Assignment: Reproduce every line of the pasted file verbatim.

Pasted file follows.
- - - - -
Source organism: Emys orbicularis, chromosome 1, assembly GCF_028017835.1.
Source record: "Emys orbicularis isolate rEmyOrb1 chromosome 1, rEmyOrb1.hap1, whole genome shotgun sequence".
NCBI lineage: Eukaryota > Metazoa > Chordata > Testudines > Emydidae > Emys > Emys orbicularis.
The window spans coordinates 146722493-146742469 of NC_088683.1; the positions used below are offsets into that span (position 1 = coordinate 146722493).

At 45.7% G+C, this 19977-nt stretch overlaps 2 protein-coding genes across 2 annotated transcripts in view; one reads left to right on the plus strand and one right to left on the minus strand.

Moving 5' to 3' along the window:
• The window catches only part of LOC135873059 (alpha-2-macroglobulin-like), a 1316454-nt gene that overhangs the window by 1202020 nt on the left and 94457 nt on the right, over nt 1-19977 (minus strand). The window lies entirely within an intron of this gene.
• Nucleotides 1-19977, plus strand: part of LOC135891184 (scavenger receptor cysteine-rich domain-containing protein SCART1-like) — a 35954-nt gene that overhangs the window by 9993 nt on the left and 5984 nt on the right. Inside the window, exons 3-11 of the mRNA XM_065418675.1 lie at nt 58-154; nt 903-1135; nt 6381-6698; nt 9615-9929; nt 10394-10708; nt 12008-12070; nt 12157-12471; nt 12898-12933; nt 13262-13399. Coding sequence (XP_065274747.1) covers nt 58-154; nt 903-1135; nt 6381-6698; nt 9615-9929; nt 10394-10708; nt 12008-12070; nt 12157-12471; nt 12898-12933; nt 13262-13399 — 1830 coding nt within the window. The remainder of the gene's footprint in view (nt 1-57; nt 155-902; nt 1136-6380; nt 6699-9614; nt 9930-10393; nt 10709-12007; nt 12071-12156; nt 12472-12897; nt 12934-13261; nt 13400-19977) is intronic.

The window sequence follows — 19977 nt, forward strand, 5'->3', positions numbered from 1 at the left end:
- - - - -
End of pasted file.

Source organism: Emys orbicularis, chromosome 1, assembly GCF_028017835.1.
Source record: "Emys orbicularis isolate rEmyOrb1 chromosome 1, rEmyOrb1.hap1, whole genome shotgun sequence".
NCBI lineage: Eukaryota > Metazoa > Chordata > Testudines > Emydidae > Emys > Emys orbicularis.
The window spans coordinates 146722493-146742469 of NC_088683.1; the positions used below are offsets into that span (position 1 = coordinate 146722493).

At 45.7% G+C, this 19977-nt stretch overlaps 2 protein-coding genes across 2 annotated transcripts in view; one reads left to right on the plus strand and one right to left on the minus strand.

Moving 5' to 3' along the window:
• The window catches only part of LOC135873059 (alpha-2-macroglobulin-like), a 1316454-nt gene that overhangs the window by 1202020 nt on the left and 94457 nt on the right, over nt 1-19977 (minus strand). The window lies entirely within an intron of this gene.
• Nucleotides 1-19977, plus strand: part of LOC135891184 (scavenger receptor cysteine-rich domain-containing protein SCART1-like) — a 35954-nt gene that overhangs the window by 9993 nt on the left and 5984 nt on the right. Inside the window, exons 3-11 of the mRNA XM_065418675.1 lie at nt 58-154; nt 903-1135; nt 6381-6698; nt 9615-9929; nt 10394-10708; nt 12008-12070; nt 12157-12471; nt 12898-12933; nt 13262-13399. Coding sequence (XP_065274747.1) covers nt 58-154; nt 903-1135; nt 6381-6698; nt 9615-9929; nt 10394-10708; nt 12008-12070; nt 12157-12471; nt 12898-12933; nt 13262-13399 — 1830 coding nt within the window. The remainder of the gene's footprint in view (nt 1-57; nt 155-902; nt 1136-6380; nt 6699-9614; nt 9930-10393; nt 10709-12007; nt 12071-12156; nt 12472-12897; nt 12934-13261; nt 13400-19977) is intronic.

The window sequence follows — 19977 nt, forward strand, 5'->3', positions numbered from 1 at the left end: